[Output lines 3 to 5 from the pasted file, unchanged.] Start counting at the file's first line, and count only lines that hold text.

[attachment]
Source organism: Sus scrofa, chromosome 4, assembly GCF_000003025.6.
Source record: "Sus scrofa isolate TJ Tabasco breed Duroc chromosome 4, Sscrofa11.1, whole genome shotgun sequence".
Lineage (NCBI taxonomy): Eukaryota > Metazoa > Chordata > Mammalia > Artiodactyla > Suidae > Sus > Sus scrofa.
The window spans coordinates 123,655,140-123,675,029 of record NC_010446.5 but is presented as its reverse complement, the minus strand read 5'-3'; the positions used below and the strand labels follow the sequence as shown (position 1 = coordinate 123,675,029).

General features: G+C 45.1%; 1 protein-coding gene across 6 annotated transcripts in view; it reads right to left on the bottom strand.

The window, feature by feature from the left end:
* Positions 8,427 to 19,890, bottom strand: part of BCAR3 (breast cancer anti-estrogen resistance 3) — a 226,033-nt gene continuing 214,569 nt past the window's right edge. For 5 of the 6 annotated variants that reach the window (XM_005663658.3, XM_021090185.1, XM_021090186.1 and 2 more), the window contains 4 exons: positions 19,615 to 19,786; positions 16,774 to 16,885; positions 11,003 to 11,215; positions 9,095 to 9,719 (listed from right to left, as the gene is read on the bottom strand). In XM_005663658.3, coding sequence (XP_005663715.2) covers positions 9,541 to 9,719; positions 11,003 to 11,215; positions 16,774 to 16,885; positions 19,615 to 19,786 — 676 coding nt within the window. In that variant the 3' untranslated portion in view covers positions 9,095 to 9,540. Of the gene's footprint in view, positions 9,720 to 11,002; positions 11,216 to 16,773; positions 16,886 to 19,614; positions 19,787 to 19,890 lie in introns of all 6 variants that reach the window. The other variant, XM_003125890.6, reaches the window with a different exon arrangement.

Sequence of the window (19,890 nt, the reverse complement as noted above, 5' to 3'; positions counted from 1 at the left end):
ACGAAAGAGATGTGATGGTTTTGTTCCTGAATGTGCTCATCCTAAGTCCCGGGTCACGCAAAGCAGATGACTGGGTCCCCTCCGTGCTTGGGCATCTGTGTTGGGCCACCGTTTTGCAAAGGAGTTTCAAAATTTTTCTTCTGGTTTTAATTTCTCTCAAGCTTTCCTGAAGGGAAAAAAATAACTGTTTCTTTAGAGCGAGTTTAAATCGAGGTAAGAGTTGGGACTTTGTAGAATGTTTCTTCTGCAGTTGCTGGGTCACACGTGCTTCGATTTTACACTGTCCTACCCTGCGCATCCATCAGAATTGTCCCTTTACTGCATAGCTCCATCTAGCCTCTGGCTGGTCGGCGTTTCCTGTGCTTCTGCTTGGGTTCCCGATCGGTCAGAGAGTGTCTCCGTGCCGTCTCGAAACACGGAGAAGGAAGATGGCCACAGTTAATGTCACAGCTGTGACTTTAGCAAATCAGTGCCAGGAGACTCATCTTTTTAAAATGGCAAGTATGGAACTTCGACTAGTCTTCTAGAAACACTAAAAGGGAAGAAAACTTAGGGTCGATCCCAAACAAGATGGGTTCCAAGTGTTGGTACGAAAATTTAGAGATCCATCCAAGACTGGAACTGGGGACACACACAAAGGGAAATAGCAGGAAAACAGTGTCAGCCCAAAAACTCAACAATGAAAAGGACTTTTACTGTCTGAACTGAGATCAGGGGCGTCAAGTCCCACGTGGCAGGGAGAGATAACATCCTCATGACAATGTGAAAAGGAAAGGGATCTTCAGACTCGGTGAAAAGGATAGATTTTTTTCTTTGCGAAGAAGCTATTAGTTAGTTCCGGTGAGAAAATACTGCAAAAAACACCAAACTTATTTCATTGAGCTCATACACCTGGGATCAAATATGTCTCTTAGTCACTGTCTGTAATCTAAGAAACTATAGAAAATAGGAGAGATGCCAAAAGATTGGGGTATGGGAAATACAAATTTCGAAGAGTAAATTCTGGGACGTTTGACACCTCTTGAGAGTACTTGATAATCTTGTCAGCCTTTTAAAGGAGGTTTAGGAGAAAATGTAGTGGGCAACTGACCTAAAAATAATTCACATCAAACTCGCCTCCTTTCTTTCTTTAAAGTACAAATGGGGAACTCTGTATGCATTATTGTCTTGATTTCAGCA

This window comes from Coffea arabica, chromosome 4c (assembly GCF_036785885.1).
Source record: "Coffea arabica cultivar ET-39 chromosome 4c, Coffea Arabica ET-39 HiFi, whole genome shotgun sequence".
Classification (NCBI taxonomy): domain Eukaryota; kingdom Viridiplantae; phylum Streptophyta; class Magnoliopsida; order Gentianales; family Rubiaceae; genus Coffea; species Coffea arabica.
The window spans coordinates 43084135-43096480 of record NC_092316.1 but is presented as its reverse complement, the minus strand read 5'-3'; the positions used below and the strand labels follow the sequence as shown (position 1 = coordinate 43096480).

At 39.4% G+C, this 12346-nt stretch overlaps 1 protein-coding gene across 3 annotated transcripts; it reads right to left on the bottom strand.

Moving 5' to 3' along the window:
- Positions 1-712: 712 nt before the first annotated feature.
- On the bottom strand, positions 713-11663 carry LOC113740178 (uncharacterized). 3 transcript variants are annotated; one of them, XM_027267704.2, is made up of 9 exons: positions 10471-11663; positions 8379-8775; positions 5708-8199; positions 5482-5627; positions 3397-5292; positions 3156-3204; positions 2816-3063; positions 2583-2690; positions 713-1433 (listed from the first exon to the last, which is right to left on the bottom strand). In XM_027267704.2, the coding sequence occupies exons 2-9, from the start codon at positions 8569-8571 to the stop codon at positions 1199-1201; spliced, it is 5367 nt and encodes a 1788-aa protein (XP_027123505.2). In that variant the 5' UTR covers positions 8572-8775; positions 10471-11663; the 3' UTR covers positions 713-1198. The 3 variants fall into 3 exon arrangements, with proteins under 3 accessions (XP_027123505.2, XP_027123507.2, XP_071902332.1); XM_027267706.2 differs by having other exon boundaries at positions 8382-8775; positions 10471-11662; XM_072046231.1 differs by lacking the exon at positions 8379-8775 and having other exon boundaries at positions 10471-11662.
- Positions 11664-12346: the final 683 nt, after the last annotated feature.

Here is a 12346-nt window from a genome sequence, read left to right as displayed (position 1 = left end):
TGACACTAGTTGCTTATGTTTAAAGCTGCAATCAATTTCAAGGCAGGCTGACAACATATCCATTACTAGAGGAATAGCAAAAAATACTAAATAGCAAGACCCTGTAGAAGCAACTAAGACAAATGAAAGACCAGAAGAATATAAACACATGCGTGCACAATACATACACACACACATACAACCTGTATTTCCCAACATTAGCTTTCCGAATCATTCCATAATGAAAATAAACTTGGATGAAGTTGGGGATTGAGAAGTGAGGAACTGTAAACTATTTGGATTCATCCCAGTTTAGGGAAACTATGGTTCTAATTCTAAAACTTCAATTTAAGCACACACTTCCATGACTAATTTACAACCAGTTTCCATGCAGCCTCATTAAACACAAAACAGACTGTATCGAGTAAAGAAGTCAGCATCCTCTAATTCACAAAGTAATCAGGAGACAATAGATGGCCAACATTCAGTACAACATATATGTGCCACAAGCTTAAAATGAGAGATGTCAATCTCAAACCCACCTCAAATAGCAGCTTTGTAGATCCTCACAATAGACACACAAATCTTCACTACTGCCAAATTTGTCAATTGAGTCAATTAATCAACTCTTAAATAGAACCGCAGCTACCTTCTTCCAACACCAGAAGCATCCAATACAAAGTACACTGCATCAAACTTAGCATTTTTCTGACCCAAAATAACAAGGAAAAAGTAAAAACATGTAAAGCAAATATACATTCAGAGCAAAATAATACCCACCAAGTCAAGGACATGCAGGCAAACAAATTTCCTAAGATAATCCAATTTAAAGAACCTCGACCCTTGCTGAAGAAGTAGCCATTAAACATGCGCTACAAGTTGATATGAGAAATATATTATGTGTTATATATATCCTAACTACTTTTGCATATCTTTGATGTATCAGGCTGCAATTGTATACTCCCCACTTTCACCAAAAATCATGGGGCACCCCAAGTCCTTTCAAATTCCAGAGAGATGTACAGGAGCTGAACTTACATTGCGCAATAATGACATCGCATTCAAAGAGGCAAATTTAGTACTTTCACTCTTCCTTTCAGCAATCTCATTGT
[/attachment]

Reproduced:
Lineage (NCBI taxonomy): Eukaryota > Metazoa > Chordata > Mammalia > Artiodactyla > Suidae > Sus > Sus scrofa.
The window spans coordinates 123,655,140-123,675,029 of record NC_010446.5 but is presented as its reverse complement, the minus strand read 5'-3'; the positions used below and the strand labels follow the sequence as shown (position 1 = coordinate 123,675,029).

General features: G+C 45.1%; 1 protein-coding gene across 6 annotated transcripts in view; it reads right to left on the bottom strand.